Media Contact: Public Affairs, 212-854-2650 or firstname.lastname@example.org
New York, January 3, 2013—The Human Rights Institute of Columbia Law School recently hosted a meeting of its Project on Harmonizing Standards for Armed Conflict, which is exploring avenues for raising legal standards in non-international armed conflicts.
The two-year project, which is co-sponsored by the International Institute for Strategic Studies (IISS) in London, seeks to extend the more highly developed legal regime applicable to international armed conflicts to conflicts between states and non-state groups.
One of the challenges facing states involved in modern armed conflict results from the different legal regimes applicable to international and non-international conflicts, which impose significantly different treaty obligations, and thus significantly different standards of protection for individuals. The differences result in weaker treaty protections for individuals involved in non-international armed conflict and a lack of clarity in legal rules for military forces. They also create difficulties of coordination among states in multilateral conflicts such as Afghanistan.
The goal of the Harmonization Project is to explore the feasibility of extending the entire Geneva Convention treaty regime to all armed conflicts, with states adhering to this regime as a baseline for all armed conflicts via unilateral declarations. The Geneva Convention regime in its entirety currently applies to only international armed conflicts between states.
The Harmonization Project Steering Committee met at the end of November. The project is co-chaired by Sarah H. Cleveland,the Louis Henkin Professor of Human and Constitutional Rights, and Sir Daniel Bethlehem, Visiting Professor of Law and the former Legal Adviser to the UK Foreign & Commonwealth Office, with support from Rebecca Ingber, National Security Fellow with the Human Rights Institute and Consulting Fellow for Law and Strategy with IISS.
“This is not a law reform project, in the sense of developing new law,” said Cleveland. “Rather, the goal is to explore whether it is possible to reduce disparities between the rules governing international and non-international armed conflicts by the simple device of extending the existing legal framework applicable to international armed conflicts into the sphere of non-international armed conflicts. If this approach is feasible, it would also have the effect of clarifying the rules, raising the level of protection, and reducing multilateral coordination problems in non-international armed conflicts, based upon rules that states are already comfortable administering in situations of armed conflict.”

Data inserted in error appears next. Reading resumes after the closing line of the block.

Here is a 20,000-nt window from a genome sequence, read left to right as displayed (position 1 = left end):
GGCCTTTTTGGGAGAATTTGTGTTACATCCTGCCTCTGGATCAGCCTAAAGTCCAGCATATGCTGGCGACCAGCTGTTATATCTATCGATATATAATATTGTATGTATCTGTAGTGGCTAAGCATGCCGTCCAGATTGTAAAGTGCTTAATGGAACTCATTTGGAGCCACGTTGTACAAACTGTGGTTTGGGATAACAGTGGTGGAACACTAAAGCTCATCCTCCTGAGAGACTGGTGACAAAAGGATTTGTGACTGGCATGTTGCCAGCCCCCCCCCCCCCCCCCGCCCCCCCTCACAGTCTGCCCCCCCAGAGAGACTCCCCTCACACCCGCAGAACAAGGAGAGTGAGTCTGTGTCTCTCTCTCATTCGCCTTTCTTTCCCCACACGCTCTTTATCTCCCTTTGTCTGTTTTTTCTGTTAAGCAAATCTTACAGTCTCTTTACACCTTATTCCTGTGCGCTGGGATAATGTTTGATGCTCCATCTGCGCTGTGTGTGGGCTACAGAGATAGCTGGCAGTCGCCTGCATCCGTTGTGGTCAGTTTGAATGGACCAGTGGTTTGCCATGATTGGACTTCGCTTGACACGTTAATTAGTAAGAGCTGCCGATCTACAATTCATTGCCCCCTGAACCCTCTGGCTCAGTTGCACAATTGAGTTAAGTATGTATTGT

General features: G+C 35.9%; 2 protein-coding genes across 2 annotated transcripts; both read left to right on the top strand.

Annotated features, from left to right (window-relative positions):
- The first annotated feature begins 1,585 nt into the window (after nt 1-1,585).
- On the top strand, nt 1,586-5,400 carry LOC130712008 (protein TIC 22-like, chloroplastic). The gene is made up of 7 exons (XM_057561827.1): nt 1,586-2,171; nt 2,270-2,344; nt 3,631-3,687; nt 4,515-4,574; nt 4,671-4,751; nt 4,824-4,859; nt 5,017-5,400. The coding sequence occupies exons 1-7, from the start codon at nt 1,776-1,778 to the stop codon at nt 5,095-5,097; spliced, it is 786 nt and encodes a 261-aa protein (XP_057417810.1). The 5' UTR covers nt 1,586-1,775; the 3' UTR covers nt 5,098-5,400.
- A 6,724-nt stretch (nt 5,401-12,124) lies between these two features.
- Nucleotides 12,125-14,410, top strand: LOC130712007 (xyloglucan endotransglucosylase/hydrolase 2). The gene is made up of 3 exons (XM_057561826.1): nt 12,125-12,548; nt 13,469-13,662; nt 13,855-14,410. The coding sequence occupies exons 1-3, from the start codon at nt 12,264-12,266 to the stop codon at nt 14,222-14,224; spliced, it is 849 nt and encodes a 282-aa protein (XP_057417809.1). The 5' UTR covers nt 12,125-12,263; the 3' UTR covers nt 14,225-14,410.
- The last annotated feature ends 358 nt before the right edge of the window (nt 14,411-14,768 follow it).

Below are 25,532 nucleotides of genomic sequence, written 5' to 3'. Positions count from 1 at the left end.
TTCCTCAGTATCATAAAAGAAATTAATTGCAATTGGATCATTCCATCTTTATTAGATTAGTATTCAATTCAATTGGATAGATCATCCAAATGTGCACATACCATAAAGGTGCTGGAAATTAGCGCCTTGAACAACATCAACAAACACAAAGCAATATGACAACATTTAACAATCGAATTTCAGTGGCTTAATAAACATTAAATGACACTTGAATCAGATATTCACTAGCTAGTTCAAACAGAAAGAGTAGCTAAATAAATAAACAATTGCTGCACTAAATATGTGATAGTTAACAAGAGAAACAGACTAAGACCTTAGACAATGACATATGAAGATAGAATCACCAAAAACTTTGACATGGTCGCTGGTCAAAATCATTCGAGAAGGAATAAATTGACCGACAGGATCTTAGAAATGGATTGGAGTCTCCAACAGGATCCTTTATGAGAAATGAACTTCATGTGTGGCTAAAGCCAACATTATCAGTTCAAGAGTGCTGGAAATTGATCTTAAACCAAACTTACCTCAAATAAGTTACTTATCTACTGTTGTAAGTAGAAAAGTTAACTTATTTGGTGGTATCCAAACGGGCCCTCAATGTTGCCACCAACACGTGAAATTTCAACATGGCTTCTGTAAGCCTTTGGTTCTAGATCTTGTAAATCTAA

The Harmonization Project’s Steering Committee is comprised of a distinctive group of leading experts in international humanitarian law from inside and outside of government, including Major General Blaise Cathcart, the Judge Advocate General of the Canadian Armed Forces; Brigadier General Richard C. Gross, U.S. Army, Legal Counsel to the Chairman of the Joint Chiefs of Staff; Col. (rtd) Dr. Bruce Oswald CSC, Associate Professor at Melbourne Law School; Sir Adam Roberts, Emeritus Professor of International Relations at Oxford University, Professor Michael Schmitt, U.S. Naval War College; Elizabeth Wilmhurst, Associate Fellow in International Law at Chatham House; and Marten Zwanenburg, Senior Legal Advisor in the Netherlands Ministry of Defense, among others. Additional experts, including in international human rights law, are also lending their expertise to the project.
In addition to the Harmonization Project, other efforts are underway to address different aspects of this issue, including by the International Committee of the Red Cross and the Copenhagen Principles on Detention. The Project on Harmonizing Standards for Armed Conflict of Columbia Law School’s Human Rights Institute seeks to complement these efforts. The Project will publish its report in late 2013.
For further information about the Project, please contact Rebecca Ingber at 212-854-0337 or Rebecca.Ingber@law.columbia.edu.
# # #
Columbia Law School, founded in 1858, stands at the forefront of legal education and of the law in a global society. Columbia Law School combines traditional strengths in corporate law and financial regulation, international and comparative law, property, contracts, constitutional law, and administrative law with pioneering work in intellectual property, digital technology, tax law and policy, national security, human rights, sexuality and gender, and environmental law.